Microsoft has been talking about its next version of Windows 8 for months, and has already shown off bits and pieces of it.
The new version, Windows 8.1, debuts today. It’s not the final version, although anyone with a Windows 8 device can download it from Windows Update or the Windows app store to try it out.
The release comes on the opening day of Microsoft’s big developers conference in San Francisco called Build.
We got to take the preview version of Windows 8.1 for a spin. Here’s what you can expect to change when you make the free upgrade later this year.
It fixes some of the things that people hated in the original version of Windows 8 and it added a bunch of new features.
After a lot of customer feedback asking for this, Microsoft included a setting that will let you boot your computer into a classic desktop mode instead of the Windows 8 touchscreen menu.
It's a bit tricky to find. Go to the Desktop, right click or press on the task bar. You'll find a bunch of hidden Power User options there including one in the Navigation pane that says 'Go to the desktop instead of Start when I sign in.'
Apps you download from Microsoft's app store will now update themselves whenever the developer releases a new version.
The app store icon no longer shows a little number to indicate the number of updates you have waiting. However, there's some confusion what will happen if an app update requires more permissions like access to your location or list of contacts. A Microsoft spokesperson said that these will auto update too, granting the app more permission, but that could violate some of Microsoft's privacy rules. We'll have to see what the final version of Windows 8.1 does.
Microsoft's Xbox Music app was originally more like Spotify than Pandora, geared for finding music to buy rather than finding music to listen to.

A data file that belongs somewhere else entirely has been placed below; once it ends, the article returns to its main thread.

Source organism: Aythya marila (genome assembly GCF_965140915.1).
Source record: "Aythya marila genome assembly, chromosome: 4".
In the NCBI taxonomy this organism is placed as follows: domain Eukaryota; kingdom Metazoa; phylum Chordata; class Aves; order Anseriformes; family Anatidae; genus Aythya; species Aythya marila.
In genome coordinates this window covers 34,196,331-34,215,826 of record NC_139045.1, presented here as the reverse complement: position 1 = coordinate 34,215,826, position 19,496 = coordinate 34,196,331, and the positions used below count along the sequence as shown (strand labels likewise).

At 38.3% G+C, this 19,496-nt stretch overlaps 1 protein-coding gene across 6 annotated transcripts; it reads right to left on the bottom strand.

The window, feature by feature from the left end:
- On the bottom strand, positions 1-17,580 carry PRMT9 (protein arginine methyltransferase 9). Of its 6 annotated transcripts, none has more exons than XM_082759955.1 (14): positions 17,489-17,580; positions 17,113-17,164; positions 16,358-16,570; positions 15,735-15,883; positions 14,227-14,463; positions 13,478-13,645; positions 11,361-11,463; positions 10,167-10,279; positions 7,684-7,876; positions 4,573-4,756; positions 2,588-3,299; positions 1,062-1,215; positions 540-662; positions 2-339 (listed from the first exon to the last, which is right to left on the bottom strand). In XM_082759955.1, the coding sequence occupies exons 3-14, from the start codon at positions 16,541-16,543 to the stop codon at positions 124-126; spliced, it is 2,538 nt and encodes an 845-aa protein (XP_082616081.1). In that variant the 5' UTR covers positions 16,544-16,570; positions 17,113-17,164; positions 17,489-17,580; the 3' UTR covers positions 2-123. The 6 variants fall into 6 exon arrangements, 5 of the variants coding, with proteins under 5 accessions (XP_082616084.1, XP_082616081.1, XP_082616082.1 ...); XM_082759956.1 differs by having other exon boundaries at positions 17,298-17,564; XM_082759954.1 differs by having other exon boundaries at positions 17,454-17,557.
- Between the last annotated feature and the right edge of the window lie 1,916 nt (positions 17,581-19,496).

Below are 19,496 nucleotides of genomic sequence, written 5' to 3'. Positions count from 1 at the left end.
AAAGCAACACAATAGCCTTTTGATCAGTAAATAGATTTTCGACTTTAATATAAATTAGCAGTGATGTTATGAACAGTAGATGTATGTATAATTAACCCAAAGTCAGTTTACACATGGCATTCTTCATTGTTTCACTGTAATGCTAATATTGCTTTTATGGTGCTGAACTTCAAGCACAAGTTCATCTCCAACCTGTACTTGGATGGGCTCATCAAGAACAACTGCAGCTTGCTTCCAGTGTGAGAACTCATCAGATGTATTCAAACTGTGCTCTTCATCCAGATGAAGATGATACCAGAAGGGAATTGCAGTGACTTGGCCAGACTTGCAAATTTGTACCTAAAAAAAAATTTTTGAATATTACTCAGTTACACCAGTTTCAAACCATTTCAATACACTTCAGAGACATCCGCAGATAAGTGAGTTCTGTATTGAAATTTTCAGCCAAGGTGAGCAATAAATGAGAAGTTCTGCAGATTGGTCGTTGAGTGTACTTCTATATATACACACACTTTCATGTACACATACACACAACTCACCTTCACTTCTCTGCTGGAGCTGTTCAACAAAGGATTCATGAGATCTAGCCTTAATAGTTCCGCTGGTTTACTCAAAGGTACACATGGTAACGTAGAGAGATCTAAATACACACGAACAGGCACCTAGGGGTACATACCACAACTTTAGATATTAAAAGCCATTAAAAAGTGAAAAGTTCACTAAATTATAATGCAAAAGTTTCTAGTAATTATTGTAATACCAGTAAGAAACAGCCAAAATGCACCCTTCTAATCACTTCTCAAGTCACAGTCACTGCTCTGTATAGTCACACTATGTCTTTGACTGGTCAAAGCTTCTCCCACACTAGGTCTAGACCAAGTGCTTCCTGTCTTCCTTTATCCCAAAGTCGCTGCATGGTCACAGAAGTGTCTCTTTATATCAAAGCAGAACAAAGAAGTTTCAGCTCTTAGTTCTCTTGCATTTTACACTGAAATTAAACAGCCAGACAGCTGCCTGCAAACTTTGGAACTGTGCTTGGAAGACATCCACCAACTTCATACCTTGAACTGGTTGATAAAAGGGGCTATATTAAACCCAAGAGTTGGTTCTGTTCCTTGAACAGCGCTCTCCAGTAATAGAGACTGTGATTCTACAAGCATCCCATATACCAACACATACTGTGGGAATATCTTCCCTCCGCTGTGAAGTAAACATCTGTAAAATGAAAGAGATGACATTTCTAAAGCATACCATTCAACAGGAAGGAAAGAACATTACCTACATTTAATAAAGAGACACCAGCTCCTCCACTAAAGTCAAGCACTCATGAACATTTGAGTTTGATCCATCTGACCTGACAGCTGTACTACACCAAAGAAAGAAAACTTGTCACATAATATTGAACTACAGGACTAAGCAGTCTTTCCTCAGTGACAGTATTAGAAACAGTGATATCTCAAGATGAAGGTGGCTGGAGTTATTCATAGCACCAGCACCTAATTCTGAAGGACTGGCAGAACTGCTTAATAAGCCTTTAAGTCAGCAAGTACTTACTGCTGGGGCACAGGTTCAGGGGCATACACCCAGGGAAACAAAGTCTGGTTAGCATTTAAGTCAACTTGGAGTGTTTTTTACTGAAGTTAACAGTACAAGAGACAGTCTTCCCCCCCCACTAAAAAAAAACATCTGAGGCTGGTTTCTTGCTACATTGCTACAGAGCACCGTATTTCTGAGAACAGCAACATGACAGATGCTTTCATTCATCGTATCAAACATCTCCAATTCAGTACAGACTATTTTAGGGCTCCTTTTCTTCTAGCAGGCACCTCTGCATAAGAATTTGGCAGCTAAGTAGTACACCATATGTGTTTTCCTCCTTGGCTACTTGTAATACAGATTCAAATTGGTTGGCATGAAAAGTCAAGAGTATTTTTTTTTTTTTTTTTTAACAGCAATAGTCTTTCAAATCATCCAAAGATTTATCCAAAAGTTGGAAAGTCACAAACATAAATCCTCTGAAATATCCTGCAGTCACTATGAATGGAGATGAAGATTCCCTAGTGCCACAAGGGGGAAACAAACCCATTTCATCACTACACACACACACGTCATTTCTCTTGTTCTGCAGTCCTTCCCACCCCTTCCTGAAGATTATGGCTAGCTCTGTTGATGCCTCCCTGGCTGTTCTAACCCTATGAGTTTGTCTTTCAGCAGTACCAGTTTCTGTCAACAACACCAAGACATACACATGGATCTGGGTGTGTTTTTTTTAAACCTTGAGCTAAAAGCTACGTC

But Microsoft added a new radio feature to it that will let you stream music, much like Pandora or Apple's new iTunes Radio.
By the end of the year, it will have a new feature that automatically creates playlists from any website you visit that has a collection of songs.
Search used to be one of the weakest apps in Windows 8. Microsoft has given the Search Charm, which lives in a bar that pulls out from the right side of the screen, a big overhaul.
The same Search Charm can now search the Web (via Bing), your files, your music, music via the new Radio app, links within files, and your online storage in SkyDrive.
Windows 8.1 now lets you work with up to four apps on one screen through a revised Snap feature, depending on the size of the screen on the device you are using.
This feature takes some getting used to and some know how.
For instance, it works well when using dual 27-inch screens, letting you run 4 apps apiece on each screen. But smaller tablets in the 8-inch range will still restrict you to two windows. And the app chooses the initial size of the window, not the user.
There's a new feature in the Share Charm called Reading List.
From any Windows 8 app (which Microsoft used to call a 'Metro' app and now calls a 'Modern app'), you can create a bookmark that will add the page you are reading (document, Website, etc.) to your Reading List. Use it to mark your spot in a long article and then continue reading it later, on any of your other Windows devices.
Microsoft added a few new Internet-powered apps to Windows 8, too. Food & Drink is one of them.